The opinion of the court was delivered by: Gershon, United States District Judge
Plaintiff Gelsomina Serrapica brings this action against defendant Long-Term Disability Plan of the Chase Manhattan Bank and Certain Affiliated Companies ("Chase") pursuant to the Employee Retirement Income Security Act ("ERISA"), 29 U.S.C. §§ 1132 et seq., asserting that Chase failed to provide her with notice of changes to her benefits plan and wrongfully denied her long-term disability benefits.Chase now moves for summary judgment, arguing (1) that the court lacks jurisdiction because Ms. Serrapica failed to exhaust her administrative remedies and (2) that, on the merits, Ms. Serrapica cannot establish any right to the relief she seeks because Ms. Serrapica was informed and aware that she needed to enroll in the long-term disability plan, yet failed to enroll. For the reasons discussed below, Chase's summary judgment motion is granted.
Unless otherwise stated, the following facts are undisputed.
Ms. Serrapica began her employment at Chase Manhattan Bank in 1966 and left in 1972 after she gave birth to a child. She resumed employment at Chase Manhattan Bank in October 1989 and worked as a file clerk, receptionist, and general assistant until January 2000. In January 2000, Ms. Serrapica began a short-term disability leave due to a medical condition. She received short-term disability benefits beginning at that time and never returned to work at Chase Manhattan Bank. Ms. Serrapica continued to receive short-term disability benefits until June 30, 2000, at which time Ms. Serrapica received a letter informing her that she was ineligible for long-term disability benefits. Chase maintains that Ms. Serrapica is ineligible for long-term disability benefits because she failed to enroll in Chase's voluntary long-term disability benefits plan.
From the time that Ms. Serrapica resumed her employment at Chase in 1989 until the end of 1996, Chase employees were automatically enrolled in the Heritage Chase Long Term Disability Plan at no cost to the employees. However, after a merger between Chase and Chemical Bank in 1997, Chase developed a voluntary long term disability plan that required employees to affirmatively enroll and pay premiums before collecting any benefits. Chase sent out various benefits enrollment documents to its employees informing them of the change in benefits and alerting them of the need to enroll if they wished to receive benefits.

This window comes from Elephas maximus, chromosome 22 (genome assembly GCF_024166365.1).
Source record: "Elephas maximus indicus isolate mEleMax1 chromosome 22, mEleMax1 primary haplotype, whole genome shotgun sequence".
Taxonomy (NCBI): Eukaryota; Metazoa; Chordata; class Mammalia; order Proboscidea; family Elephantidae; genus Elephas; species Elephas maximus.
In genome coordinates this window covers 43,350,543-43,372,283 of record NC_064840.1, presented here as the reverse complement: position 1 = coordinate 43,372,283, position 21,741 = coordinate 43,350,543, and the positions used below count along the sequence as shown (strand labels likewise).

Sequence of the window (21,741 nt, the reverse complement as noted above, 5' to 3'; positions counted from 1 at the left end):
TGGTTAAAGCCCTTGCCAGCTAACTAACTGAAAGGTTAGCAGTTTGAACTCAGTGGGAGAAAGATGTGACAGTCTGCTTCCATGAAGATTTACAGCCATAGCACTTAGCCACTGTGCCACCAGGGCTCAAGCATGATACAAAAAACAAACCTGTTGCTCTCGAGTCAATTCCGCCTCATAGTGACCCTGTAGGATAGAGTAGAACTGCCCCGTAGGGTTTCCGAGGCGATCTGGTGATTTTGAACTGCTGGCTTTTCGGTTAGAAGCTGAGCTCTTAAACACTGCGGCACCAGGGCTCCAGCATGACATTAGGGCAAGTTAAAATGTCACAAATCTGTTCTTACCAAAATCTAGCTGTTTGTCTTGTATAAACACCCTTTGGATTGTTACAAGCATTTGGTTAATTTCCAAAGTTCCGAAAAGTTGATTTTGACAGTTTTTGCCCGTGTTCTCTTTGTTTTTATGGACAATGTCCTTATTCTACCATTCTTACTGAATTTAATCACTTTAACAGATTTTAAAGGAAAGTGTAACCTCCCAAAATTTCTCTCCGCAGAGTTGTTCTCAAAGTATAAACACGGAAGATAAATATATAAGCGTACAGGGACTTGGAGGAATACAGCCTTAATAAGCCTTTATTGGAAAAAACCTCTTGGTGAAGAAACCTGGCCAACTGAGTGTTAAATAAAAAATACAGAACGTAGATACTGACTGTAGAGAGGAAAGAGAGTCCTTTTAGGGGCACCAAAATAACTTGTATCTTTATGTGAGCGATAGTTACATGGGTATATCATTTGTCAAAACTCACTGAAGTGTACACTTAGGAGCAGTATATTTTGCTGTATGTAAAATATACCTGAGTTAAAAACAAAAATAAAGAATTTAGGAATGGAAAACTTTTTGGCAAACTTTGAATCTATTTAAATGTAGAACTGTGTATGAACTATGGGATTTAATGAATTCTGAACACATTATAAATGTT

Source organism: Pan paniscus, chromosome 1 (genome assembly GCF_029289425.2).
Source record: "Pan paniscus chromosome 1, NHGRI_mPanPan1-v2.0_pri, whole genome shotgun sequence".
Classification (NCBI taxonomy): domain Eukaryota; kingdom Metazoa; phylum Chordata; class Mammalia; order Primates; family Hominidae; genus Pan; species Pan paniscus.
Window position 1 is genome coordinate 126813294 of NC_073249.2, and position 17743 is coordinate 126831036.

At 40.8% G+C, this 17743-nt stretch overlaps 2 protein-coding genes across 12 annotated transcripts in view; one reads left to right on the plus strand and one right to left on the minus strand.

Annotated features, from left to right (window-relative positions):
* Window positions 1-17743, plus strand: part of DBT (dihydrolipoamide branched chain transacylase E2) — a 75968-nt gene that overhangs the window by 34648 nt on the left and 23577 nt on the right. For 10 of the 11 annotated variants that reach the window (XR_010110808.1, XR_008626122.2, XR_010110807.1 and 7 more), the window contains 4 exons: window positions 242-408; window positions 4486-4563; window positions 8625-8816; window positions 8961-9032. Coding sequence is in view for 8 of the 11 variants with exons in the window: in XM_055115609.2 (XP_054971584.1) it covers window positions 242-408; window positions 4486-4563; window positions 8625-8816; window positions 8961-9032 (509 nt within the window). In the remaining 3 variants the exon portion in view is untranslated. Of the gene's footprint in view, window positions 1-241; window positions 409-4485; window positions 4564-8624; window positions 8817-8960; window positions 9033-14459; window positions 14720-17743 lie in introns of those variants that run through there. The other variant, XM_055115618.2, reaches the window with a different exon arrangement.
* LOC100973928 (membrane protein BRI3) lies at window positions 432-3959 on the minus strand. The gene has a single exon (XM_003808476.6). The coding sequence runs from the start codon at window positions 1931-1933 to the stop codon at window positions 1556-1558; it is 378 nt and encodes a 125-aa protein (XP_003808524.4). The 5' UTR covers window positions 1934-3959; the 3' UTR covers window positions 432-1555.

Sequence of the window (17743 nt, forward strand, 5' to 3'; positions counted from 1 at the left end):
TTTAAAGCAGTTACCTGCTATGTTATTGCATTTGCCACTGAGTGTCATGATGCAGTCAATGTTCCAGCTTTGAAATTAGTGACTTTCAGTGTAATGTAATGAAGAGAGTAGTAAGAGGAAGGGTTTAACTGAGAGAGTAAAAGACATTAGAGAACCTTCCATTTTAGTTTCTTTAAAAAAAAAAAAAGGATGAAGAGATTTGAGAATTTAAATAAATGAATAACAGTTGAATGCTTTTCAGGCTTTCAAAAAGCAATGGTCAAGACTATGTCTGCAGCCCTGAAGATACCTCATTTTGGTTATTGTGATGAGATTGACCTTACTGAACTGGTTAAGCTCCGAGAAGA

Ms. Serrapica testified in her deposition that she understood that she had to affirmatively enroll in the long term disability plan in order to receive long term benefits starting in 1997 and that, if she did not take steps to enroll in the new long term disability plan, that she would not be eligible for long term disability coverage.*fn1 Chase's computer records, however, reflect that Ms. Serrapica did not enroll in the long term disability plan in 1997. Similarly, Chase's computer records indicate that Ms. Serrapica did not enroll in the long term disability plan in 1998, 1999, or 2000. Based on these computer records, Chase sends enrollment confirmation statements to its employees.
In her deposition, Ms. Serrapica claimed that the confirmation statements that she received from Chase indicated that she was in fact enrolled in the long term disability plan. Furthermore, Ms. Serrapica stated that her payroll indicated deductions to cover the cost of long term disability insurance. Although Ms. Serrapica asserted in her deposition that she had received documents confirming her enrollment, she has not produced any of these documents or letters. Moreover, Ms. Serrapica's payroll records do not indicate any deductions for long term disability coverage.
Chase's Summary Plan Description, in a section entitled "Appealing Claims," outlines the procedure for appealing claims: "you can write to the plan administrator, care of the Benefits Appeal Committee, if your denial for benefits is based on issuesother than those directly related to determining whether you've incurred a disability or the amount or duration of benefits." Although the Summary Plan Description clearly outlined the appeals procedure, it is unclear whether Chase notified Ms. Serrapica of her right to appeal in the letter denying her long term benefits, and Ms. Serrapica claims that she was never informed of her right to appeal the decision to deny benefits.*fn2
After Ms. Serrapica was denied long term disability benefits in July 2000, Ms. Serrapica's legal counsel wrote several letters to Chase's Employee Relations Department and one letter to a Senior Vice President of JP Morgan Chase. Pl. Ex. 1-5. However, there is no evidence that Ms. Serrapica appealed to the plan administrator or Benefits Appeal Committee as required by the Summary Plan Description.
A. Summary Judgment Standard
Motions for summary judgment are granted if there is no genuine issue as to any material fact, and the moving party is entitled to judgment as a matter of law. Lipton v. Nature Co., 71 F.3d 464, 469 (2d Cir. 1995). The moving party must demonstrate the absence of any material factual issue genuinely in dispute. Id. The court must view the inferences to be drawn from the facts in the light most favorable to the party opposing the motion. Matsushita Elec. Indus. Co., Ltd. v. Zenith Radio Corp., 475 U.S. 574, 587 (1986). However, the non-moving party may not "rely on mere speculation or ...